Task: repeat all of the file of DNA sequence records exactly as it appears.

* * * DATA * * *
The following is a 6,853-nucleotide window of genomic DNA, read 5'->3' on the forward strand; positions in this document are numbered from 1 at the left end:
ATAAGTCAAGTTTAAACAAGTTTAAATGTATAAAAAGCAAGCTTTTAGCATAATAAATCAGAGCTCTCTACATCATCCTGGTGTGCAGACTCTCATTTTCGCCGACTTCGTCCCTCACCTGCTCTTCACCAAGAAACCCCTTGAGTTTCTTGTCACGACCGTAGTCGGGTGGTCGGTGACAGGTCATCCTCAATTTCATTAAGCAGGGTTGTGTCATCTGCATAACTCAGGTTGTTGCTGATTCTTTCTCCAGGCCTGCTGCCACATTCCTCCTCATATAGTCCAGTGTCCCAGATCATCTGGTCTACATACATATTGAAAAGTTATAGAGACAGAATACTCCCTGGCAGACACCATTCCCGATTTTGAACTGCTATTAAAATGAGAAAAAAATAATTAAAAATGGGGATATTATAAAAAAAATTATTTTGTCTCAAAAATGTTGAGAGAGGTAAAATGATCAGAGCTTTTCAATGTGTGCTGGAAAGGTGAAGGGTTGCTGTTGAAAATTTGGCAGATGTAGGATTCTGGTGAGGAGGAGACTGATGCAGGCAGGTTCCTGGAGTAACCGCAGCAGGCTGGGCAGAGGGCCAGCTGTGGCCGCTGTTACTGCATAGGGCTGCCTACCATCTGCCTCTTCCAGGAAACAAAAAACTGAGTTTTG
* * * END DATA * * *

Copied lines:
The following is a 6,853-nucleotide window of genomic DNA, read 5'->3' on the forward strand; positions in this document are numbered from 1 at the left end:
ATAAGTCAAGTTTAAACAAGTTTAAATGTATAAAAAGCAAGCTTTTAGCATAATAAATCAGAGCTCTCTACATCATCCTGGTGTGCAGACTCTCATTTTCGCCGACTTCGTCCCTCACCTGCTCTTCACCAAGAAACCCCTTGAGTTTCTTGTCACGACCGTAGTCGGGTGGTCGGTGACAGGTCATCCTCAATTTCATTAAGCAGGGTTGTGTCATCTGCATAACTCAGGTTGTTGCTGATTCTTTCTCCAGGCCTGCTGCCACATTCCTCCTCATATAGTCCAGTGTCCCAGATCATCTGGTCTACATACATATTGAAAAGTTATAGAGACAGAATACTCCCTGGCAGACACCATTCCCGATTTTGAACTGCTATTAAAATGAGAAAAAAATAATTAAAAATGGGGATATTATAAAAAAAATTATTTTGTCTCAAAAATGTTGAGAGAGGTAAAATGATCAGAGCTTTTCAATGTGTGCTGGAAAGGTGAAGGGTTGCTGTTGAAAATTTGGCAGATGTAGGATTCTGGTGAGGAGGAGACTGATGCAGGCAGGTTCCTGGAGTAACCGCAGCAGGCTGGGCAGAGGGCCAGCTGTGGCCGCTGTTACTGCATAGGGCTGCCTACCATCTGCCTCTTCCAGGAAACAAAAAACTGAGTTTTG